The SS operated both paramilitary horse units for a total of 23 cavalry regiments in 1941 and military Waffen-SS cavalry. The SS Cavalry Brigade, formed in 1940, was engaged against civilians and guerrillas in the occupied territories and then severely checked by the Soviet Rzhev-Sychevka offensive. In 1942, the SS reformed the brigade into the 8th SS Cavalry Division manned by Volksdeutsche, which operated on the Eastern Front until October 1943. In December 1943, the 8th Cavalry spun off the 22nd SS Cavalry Division manned with Hungarian Germans. These divisions were properly augmented with heavy, field, and anti-aircraft artillery. Another SS cavalry division, the 33rd Cavalry, was formed in 1944 but never deployed to full strength.

The Germans recruited anti-Soviet cossacks since the beginning of Operation Barbarossa, although Hitler did not approve the practice until April 1942. Army Cossacks of 1942 formed four regiments. In August 1943 were merged into the 1st Cossack Cavalry Division with six regiments totaling up to 13,000 men trained in Poland and deployed in Yugoslavia. In November 1944, the division was split in two and reformed into the XV SS Cossack Cavalry Corps. The Kalmyks formed the Kalmykian Cavalry Corps, employed in rear guard duties.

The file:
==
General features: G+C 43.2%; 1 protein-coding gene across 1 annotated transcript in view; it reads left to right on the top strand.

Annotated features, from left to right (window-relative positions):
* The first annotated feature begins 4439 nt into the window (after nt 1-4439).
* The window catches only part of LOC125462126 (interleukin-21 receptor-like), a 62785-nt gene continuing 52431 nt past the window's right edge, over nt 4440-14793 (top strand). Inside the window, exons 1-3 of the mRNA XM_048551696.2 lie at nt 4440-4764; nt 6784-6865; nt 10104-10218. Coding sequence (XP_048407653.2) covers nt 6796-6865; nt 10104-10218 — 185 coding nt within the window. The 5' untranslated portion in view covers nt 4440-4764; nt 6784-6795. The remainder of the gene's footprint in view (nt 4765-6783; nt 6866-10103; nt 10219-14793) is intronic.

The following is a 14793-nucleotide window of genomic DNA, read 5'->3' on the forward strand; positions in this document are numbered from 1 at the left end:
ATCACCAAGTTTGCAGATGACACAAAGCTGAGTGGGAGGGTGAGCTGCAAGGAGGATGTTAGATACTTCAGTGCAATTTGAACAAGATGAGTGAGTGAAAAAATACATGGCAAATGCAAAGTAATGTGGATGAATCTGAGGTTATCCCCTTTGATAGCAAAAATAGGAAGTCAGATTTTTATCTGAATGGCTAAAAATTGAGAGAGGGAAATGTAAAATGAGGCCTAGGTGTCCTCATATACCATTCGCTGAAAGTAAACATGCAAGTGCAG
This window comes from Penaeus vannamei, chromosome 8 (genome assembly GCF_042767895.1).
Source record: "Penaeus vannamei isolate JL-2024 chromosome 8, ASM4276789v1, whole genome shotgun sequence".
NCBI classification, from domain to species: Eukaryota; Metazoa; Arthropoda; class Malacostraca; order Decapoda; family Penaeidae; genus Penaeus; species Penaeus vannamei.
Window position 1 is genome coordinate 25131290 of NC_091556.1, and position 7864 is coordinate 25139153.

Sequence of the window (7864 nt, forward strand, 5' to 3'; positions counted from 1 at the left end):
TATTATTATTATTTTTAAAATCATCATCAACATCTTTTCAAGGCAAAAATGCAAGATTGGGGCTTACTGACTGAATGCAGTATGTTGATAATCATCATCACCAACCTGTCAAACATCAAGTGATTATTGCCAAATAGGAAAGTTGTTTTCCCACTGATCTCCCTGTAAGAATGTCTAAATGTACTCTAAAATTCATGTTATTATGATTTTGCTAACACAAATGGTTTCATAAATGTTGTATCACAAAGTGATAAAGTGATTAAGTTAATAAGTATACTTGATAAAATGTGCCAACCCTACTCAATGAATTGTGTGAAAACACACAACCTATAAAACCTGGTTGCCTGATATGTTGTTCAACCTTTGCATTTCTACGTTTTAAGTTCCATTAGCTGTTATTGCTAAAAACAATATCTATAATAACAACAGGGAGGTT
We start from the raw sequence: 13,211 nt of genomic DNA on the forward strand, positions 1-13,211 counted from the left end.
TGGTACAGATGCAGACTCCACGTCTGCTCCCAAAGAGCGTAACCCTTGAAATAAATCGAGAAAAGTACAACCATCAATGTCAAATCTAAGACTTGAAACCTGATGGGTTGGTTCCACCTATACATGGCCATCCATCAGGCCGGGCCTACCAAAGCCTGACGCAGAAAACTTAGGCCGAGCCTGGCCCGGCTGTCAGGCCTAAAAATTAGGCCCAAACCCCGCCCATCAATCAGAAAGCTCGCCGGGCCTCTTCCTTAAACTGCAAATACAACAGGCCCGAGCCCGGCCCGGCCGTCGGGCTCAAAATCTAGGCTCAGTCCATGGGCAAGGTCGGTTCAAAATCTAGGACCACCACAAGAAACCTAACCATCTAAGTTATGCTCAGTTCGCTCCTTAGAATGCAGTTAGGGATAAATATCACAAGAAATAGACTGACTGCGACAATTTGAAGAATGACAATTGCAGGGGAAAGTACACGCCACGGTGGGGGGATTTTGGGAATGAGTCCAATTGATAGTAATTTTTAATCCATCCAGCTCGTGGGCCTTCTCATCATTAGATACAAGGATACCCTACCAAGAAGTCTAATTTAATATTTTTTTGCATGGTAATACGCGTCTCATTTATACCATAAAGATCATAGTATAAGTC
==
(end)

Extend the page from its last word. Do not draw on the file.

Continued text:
In February 1945, German and Hungarian cavalry divisions were thrown into the Lake Balaton offensive. After limited success, German forces were ground down by the Soviet counteroffensive. Remnants of Army cavalry fell back into Austria with 22,000 men surrendering to the Western allies and bringing with them 16,000 horses. Remnants of SS cavalry, merged into the 37th SS Division and followed the same route.

Russia, 1941. SS Cavalry Brigade.